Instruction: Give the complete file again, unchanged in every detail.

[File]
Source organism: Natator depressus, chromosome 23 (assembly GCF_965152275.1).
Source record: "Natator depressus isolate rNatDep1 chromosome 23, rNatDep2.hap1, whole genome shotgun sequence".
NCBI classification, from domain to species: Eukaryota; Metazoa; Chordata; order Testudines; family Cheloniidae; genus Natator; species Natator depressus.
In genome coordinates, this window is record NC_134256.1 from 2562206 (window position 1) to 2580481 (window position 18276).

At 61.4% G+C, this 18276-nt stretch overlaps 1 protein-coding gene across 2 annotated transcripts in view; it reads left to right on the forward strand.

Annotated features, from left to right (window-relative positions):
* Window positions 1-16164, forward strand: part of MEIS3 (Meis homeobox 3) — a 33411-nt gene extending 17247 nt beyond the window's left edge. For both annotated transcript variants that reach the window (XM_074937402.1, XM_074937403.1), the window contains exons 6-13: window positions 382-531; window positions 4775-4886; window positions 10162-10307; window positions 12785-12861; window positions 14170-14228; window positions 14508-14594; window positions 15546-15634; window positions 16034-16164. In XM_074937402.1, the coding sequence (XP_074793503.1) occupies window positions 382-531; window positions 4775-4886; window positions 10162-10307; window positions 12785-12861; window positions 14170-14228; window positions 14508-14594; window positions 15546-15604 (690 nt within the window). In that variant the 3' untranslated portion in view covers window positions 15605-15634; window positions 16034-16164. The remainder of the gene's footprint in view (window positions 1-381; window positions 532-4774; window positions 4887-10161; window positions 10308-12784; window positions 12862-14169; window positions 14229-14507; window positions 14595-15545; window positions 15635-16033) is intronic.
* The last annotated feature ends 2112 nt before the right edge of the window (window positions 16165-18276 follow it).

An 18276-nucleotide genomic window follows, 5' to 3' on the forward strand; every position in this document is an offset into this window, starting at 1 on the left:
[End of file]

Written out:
Source organism: Natator depressus, chromosome 23 (assembly GCF_965152275.1).
Source record: "Natator depressus isolate rNatDep1 chromosome 23, rNatDep2.hap1, whole genome shotgun sequence".
NCBI classification, from domain to species: Eukaryota; Metazoa; Chordata; order Testudines; family Cheloniidae; genus Natator; species Natator depressus.
In genome coordinates, this window is record NC_134256.1 from 2562206 (window position 1) to 2580481 (window position 18276).

At 61.4% G+C, this 18276-nt stretch overlaps 1 protein-coding gene across 2 annotated transcripts in view; it reads left to right on the forward strand.

Annotated features, from left to right (window-relative positions):
* Window positions 1-16164, forward strand: part of MEIS3 (Meis homeobox 3) — a 33411-nt gene extending 17247 nt beyond the window's left edge. For both annotated transcript variants that reach the window (XM_074937402.1, XM_074937403.1), the window contains exons 6-13: window positions 382-531; window positions 4775-4886; window positions 10162-10307; window positions 12785-12861; window positions 14170-14228; window positions 14508-14594; window positions 15546-15634; window positions 16034-16164. In XM_074937402.1, the coding sequence (XP_074793503.1) occupies window positions 382-531; window positions 4775-4886; window positions 10162-10307; window positions 12785-12861; window positions 14170-14228; window positions 14508-14594; window positions 15546-15604 (690 nt within the window). In that variant the 3' untranslated portion in view covers window positions 15605-15634; window positions 16034-16164. The remainder of the gene's footprint in view (window positions 1-381; window positions 532-4774; window positions 4887-10161; window positions 10308-12784; window positions 12862-14169; window positions 14229-14507; window positions 14595-15545; window positions 15635-16033) is intronic.
* The last annotated feature ends 2112 nt before the right edge of the window (window positions 16165-18276 follow it).

An 18276-nucleotide genomic window follows, 5' to 3' on the forward strand; every position in this document is an offset into this window, starting at 1 on the left: